At the get go of our marriage, Mike and I have always had joint accounts for our money. Having separate accounts really never crossed my mind and even now really isn’t an option for us.  Here’s why………

1)  Builds accountability. We have set up rules with our finances.  I always let Mike know when I withdraw money from the accounts (because he keeps the books) or we have a discussion first about any big ticket items. One of our financial goals is to get out of debt so we hold each other accountable by discussing purchases so that we don’t go into debt to pay for them.

2) Establishes trust.  I trust my husband and he trusts me.  We are honest to one another and do not make any decisions without the other’s acknowledgment.   

3)Gives a clearer financial picture.  We know what the bank accounts look like and what our expenses look like. This helps in obtaining any financial goals. Joint accounts allow us to work together to meet those financial goals.

4) Fosters a mutual belief that God owns everything. My husband and I believe that God does own everything and that we are just stewards of what he has given us.  We operate together under this principle and try to honor our Lord with our finances. 

Well what does the Bible say in reference to this subject?  Well, this is the verse that keeps popping up in my mind.  Matthew 12:15…………..A house divided against itself shall not stand.  I just think that having separate accounts can lead down the road of division.  And a house divided will fall.

Separate accounts can foster distrust, suspicion, dishonesty, and resentment. It also can foster an attitude of selfishness and quite frankly a host of other problems.

Charlotte

Expense Categories

Here’s two examples of categorizing your expenses.  Since using Quicken, I have a Main Category and Sub Categories.  So my Dining Out category has sub-categories (lunch, dinner, coffee). This helped clarify which meal time we spent the most on.  Since my husband loves coffee, we were also able to tell how much a month he was spending specifically on coffee.  The important thing when creating your categories is coming up with the order or grouping that best suits your life.  Instead of using the words “dining out”, you may prefer “eating out”.  We have a budget for purchasing books, so it’s important for us to track how much we spend on books.  You may never buy books but spend a lot on knitting, in which you really need a separate category instead of grouping it with something else.  If your categories match your life, you have a accurate picture of where your money is spent.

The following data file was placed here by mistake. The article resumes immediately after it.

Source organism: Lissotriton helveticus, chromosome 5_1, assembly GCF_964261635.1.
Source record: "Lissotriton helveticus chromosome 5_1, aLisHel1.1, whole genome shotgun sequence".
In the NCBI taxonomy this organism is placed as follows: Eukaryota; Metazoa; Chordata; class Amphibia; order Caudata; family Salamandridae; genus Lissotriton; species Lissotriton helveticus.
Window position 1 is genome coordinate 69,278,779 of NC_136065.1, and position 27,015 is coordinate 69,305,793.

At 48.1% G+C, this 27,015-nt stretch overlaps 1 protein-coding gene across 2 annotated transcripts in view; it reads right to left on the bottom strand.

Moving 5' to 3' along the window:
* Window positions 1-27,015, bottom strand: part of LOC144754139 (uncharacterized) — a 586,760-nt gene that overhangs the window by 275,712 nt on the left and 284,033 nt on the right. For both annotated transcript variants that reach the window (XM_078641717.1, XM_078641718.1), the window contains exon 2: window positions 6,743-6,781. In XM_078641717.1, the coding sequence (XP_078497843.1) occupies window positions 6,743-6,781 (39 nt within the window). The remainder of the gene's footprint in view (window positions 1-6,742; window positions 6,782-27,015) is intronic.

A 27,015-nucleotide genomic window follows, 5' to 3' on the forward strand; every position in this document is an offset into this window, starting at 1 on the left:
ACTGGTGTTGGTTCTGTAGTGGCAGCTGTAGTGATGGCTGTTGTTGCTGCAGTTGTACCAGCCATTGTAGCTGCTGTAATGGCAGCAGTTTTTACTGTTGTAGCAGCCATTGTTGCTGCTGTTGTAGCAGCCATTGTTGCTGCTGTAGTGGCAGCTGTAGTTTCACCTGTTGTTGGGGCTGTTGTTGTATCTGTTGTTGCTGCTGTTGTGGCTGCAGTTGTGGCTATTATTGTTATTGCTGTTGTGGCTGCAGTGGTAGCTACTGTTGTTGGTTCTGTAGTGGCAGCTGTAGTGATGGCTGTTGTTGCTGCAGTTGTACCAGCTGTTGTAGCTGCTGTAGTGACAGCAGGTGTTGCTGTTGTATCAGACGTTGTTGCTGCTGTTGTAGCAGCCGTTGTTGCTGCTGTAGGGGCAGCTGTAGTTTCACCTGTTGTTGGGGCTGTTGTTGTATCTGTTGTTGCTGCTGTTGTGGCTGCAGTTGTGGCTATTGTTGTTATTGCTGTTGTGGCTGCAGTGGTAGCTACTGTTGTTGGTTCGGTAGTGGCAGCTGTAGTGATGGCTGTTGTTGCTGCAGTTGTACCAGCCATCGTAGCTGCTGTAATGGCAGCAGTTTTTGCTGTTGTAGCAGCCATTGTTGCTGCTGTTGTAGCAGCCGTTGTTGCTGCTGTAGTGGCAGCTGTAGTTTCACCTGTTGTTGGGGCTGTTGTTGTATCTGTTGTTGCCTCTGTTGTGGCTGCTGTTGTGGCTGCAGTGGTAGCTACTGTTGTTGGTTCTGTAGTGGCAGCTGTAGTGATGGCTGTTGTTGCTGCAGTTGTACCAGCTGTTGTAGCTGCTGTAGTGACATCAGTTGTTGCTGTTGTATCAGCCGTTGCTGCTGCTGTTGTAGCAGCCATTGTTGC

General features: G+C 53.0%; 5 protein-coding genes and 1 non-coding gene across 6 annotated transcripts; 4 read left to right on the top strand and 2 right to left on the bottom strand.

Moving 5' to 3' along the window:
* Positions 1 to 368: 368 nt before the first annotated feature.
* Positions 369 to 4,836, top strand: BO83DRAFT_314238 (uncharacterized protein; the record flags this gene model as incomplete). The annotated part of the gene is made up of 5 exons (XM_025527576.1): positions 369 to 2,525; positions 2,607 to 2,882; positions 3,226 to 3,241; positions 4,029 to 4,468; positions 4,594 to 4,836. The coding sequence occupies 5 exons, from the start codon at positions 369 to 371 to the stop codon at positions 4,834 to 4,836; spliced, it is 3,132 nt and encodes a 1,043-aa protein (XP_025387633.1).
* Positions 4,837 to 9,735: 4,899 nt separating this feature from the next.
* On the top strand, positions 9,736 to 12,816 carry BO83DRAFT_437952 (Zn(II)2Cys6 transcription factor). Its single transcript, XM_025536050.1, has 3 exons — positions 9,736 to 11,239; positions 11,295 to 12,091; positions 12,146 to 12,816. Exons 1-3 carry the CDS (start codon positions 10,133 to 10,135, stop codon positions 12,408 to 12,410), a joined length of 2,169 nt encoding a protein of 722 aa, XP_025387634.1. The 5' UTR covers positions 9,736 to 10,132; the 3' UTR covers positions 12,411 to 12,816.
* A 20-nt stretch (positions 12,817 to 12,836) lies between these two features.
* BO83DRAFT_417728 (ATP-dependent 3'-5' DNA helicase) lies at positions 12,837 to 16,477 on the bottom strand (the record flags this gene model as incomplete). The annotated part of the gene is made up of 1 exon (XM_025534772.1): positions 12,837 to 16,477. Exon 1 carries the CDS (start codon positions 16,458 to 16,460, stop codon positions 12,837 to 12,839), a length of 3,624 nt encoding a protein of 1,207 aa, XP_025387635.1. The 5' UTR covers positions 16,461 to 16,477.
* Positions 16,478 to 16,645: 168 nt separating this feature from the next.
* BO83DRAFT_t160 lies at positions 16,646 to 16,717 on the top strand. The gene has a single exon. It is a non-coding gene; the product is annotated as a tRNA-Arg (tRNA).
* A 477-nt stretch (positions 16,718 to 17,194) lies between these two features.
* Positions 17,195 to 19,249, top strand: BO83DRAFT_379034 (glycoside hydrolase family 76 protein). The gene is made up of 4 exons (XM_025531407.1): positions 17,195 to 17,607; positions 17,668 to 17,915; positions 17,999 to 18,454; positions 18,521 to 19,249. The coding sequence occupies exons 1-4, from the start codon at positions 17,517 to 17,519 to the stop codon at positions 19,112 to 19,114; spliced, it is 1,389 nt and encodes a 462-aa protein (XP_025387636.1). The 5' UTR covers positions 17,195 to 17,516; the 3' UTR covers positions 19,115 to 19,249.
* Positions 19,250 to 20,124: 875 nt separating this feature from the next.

• Auto – insurance, fuel, loan, service
  • Children – sports, college, education supplies, toys
  • Bank/Finance  Charges
  • Cell Phone
  • Childcare
  • Clothing – shoes, accessories, dry cleaning
  • Dining Out
  • Debt – credit card, student loan
  • Donations – church, ministries, other
  • Entertainment – camping, golf, movies, parks
  • Gifts Given – birthdays, Christmas, other
  • Groceries – food, paper products, cleaners, toiletries
  • Haircuts
  • Hobby – photography, scrap booking, knitting, gym membership
  • House – furniture, mortgage, improvements, pest control, garden, power washing
  • Life Insurance
  • Material Things – magazine subscriptions, books, music, décor
  • Medical – dentist, eye dr., yearly checkups, prescription medicine
  • Office – postage, printer supplies, computer supplies, internet svc
  • Pets – shots and food
  • Telephone – including long distance
  • Utilities – electric, gas, trash pickup, water, cable
  • Auto – insurance, fuel, service
  • Clothing/Health – shoes, accessories, dry cleaning for adults/parents, haircuts, toiletries, gym membership
  • Debt – credit card, student loan, car loan, bank and credit card finance charges
  • Donations – church, ministries, other
  • Recreation – dining out, camping, golf, movies, parks
  • Gifts Given – birthdays, Christmas, other
  • Groceries – food, paper products, cleaners
  • House – utilities (elec/gas/phone/cable/internet), furniture, décor, linens, mortgage, improvements, pest control, garden, power washing, lawn mower, repairs
  • Medical/Life – insurance, dentist, eye dr., yearly checkups, prescription medicine
  • Office/Hobby – postage, printer supplies, computer supplies, scrap booking, knitting, books, music
  • Investments/Savings
  • Education/Travel

“If a person gets his attitude toward money straight, it will straighten out almost every other area in his life.” Billy Graham

No Technology Finance Managing

A conversation with a blog visitor helped remind me that not all people track their expenses using a computer or finance program.  I’ve used Quicken for over 12 years to help manage our money.  There have been times where I briefly used the paper route way and I’ve taught how to manage finances without using technology.  It’s not worse than tracking on a computer – just different.  There are pros and cons to both systems. 

1.  To track expenses the paper way, get a notebook or accounting ledger. 

2.  Make a list of your categories/expense accounts and write each one on the top of a separate page.

3.  Every time you spend money (cash, credit, check), enter the date and amount spent under the category it reflects.  For instance, if you buy milk and bread ($8), then list on the category page “Grocery” the date you spent the money and the amount.  

4.  At the end of each month or week if you prefer, draw a line across the page and subtotal the amounts.

A 3-ring binder is also great for this because in addition to the category pages, you can add a clear zipper pouch in the back to collect all your receipts.  You can usually find in a school section of a store.

Check in tomorrow for an example of Categories.  You will see how “obsessed” (excuse me…”detailed”) I can be on dividing up expenses.  Ever buy makeup in the grocery store?  My brain refuses to let me list that expense under Groceries because my receipt says “Kroger”.    See you tomorrow!  Dana